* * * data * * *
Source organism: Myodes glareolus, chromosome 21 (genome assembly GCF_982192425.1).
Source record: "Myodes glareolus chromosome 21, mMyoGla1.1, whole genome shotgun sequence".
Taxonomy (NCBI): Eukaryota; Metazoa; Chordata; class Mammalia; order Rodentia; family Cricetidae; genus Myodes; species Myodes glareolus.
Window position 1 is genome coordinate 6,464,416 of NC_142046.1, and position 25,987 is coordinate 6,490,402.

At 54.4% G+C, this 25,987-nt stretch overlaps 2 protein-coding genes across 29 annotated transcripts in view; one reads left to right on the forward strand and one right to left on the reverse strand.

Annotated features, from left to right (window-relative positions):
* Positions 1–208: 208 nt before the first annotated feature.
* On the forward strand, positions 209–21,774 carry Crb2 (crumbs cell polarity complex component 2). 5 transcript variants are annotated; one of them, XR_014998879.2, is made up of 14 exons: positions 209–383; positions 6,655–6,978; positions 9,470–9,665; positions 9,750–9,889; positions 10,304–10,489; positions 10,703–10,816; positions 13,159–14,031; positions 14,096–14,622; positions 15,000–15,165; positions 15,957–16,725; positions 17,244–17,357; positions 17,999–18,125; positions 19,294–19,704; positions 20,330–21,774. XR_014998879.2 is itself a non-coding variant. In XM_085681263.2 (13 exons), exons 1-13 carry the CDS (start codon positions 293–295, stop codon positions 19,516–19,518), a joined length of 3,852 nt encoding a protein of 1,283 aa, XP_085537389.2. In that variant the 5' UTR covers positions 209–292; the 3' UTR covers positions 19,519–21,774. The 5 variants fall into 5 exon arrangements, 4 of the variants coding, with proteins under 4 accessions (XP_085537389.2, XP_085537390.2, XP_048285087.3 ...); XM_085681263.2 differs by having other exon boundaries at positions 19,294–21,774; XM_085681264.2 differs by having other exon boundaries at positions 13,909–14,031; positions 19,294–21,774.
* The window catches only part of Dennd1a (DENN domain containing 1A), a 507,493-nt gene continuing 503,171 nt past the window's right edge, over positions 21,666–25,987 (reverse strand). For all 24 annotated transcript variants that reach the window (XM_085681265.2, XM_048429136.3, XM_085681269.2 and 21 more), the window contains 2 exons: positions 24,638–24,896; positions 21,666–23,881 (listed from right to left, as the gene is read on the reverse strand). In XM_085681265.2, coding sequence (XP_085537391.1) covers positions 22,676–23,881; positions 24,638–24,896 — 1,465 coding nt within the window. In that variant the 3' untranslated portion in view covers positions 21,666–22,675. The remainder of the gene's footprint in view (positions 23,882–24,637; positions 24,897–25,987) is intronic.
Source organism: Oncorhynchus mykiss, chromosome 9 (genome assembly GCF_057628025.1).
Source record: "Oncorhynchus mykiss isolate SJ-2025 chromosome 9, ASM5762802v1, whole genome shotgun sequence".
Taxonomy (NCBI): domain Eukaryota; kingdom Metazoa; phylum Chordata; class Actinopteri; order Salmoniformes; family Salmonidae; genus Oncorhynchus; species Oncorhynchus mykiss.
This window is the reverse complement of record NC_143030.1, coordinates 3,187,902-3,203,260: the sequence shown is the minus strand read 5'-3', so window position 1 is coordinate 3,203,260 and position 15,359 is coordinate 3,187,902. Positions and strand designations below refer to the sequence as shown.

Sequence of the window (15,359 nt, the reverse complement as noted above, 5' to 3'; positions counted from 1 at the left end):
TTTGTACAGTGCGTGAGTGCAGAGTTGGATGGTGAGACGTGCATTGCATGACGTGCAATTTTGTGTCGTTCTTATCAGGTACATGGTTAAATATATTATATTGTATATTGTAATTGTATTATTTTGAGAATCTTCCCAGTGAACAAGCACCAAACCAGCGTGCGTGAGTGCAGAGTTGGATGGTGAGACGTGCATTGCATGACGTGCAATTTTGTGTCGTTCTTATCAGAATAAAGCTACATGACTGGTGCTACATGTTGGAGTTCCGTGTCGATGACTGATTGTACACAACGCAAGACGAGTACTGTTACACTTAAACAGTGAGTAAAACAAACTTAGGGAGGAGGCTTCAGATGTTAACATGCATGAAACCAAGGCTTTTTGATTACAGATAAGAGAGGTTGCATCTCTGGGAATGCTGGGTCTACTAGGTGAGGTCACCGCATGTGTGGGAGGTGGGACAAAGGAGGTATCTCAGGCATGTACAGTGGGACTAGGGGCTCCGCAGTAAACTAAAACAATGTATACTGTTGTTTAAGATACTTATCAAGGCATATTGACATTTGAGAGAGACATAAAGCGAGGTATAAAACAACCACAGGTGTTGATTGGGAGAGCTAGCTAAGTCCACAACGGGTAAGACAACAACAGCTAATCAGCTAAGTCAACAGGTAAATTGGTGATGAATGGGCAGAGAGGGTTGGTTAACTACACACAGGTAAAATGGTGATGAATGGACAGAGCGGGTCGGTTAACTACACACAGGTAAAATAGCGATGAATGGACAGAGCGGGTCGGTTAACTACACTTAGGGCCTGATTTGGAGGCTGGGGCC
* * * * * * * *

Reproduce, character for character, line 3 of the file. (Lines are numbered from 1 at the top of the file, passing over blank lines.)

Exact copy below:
Taxonomy (NCBI): Eukaryota; Metazoa; Chordata; class Mammalia; order Rodentia; family Cricetidae; genus Myodes; species Myodes glareolus.